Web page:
ER-positive estradiol-dependent lines (IC50, 12–24 µmol/L) and ER-negative (IC50, 45 µmol/L) lines exhibit ritonavir sensitivity. Ritonavir depletes ER-α levels notably in ER-positive lines. Ritonavir causes G1 arrest, depletes cyclin-dependent kinases 2, 4, and 6 and cyclin D1 but not cyclin E, and depletes phosphorylated Rb and Ser473 Akt. Ritonavir induces apoptosis independent of G1 arrest, inhibiting growth of cells that have passed the G1 checkpoint. Myristoyl-Akt, but not activated K-Ras, rescues ritonavir inhibition. Ritonavir inhibited a MDA-MB-231 xenograft and intratumoral Akt activity at a clinically attainable serum Cmax of 22 ± 8 µmol/L. Because heat shock protein 90 (Hsp90) substrates are depleted by ritonavir, ritonavir effects on Hsp90 were tested. Ritonavir binds Hsp90 (KD, 7.8 µmol/L) and partially inhibits its chaperone function. Ritonavir blocks association of Hsp90 with Akt and, with sustained exposure, notably depletes Hsp90. Stably expressed Hsp90α short hairpin RNA also depletes Hsp90, inhibiting proliferation and sensitizing breast cancer cells to low ritonavir concentrations.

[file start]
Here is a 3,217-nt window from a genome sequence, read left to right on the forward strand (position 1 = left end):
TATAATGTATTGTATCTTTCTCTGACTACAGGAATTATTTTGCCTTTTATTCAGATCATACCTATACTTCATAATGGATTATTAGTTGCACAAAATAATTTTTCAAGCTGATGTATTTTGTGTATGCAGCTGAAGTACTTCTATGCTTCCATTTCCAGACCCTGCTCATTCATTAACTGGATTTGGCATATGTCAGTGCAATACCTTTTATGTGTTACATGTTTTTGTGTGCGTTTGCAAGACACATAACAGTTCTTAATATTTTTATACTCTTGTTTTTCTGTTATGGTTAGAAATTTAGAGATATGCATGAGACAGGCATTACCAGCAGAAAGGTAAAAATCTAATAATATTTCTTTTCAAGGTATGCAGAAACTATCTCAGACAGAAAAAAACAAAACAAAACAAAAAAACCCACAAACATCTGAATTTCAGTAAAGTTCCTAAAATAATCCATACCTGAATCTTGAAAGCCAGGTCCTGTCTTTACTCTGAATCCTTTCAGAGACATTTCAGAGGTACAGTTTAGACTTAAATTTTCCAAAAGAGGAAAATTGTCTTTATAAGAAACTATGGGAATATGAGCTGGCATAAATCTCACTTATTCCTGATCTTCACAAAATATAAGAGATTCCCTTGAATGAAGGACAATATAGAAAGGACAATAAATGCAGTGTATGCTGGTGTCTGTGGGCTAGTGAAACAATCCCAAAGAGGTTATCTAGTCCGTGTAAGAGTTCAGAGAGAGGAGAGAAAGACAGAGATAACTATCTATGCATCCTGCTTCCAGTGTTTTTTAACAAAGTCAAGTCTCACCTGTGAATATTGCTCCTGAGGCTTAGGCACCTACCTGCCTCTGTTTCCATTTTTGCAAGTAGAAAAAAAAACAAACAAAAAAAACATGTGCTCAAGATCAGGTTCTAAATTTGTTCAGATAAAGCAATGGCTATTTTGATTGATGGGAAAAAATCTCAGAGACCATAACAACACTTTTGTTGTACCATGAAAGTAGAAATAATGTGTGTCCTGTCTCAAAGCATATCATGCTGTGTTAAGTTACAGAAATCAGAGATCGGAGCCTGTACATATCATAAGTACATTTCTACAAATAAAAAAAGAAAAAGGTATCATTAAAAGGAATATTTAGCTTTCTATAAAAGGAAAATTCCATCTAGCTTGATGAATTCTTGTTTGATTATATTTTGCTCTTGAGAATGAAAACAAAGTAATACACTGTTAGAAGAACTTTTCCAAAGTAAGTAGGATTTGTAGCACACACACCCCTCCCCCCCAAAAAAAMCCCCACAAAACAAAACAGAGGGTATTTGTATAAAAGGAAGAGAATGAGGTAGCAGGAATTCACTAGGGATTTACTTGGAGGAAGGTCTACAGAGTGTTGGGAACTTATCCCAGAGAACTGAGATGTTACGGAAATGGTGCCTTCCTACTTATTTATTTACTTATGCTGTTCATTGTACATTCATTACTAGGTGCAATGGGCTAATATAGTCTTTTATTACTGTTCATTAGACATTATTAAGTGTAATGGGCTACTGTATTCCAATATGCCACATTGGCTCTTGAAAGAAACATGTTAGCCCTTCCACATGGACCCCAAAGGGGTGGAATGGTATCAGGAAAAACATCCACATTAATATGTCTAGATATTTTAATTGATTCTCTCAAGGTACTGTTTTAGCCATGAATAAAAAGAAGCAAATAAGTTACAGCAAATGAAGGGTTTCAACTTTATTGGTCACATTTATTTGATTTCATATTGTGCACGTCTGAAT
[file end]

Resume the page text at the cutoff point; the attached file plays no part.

Ritonavir inhibits breast cancer growth in part by inhibiting Hsp90 substrates, including Akt. Ritonavir may be of interest for breast cancer therapeutics and its efficacy may be increased by sustained exposure or Hsp90 RNA interference.
Formalin-fixed paraffin-embedded (FFPE) breast tumor tissues are readily available and represent a largely untapped, vast resource for molecular profiling of clinical samples with long-term follow-up data. We have optimized the conditions and parameters that result in the preparation of total RNA that is of the necessary quality for use in the DASL (cDNA-mediated annealing, selection, extension and ligation) assay in which expression of 502 genes are analyzed simultaneously using as little as 100 ng of input RNA.
FFPE; RNA isolation; DASL; genomics; extraction; expression profiling; microarray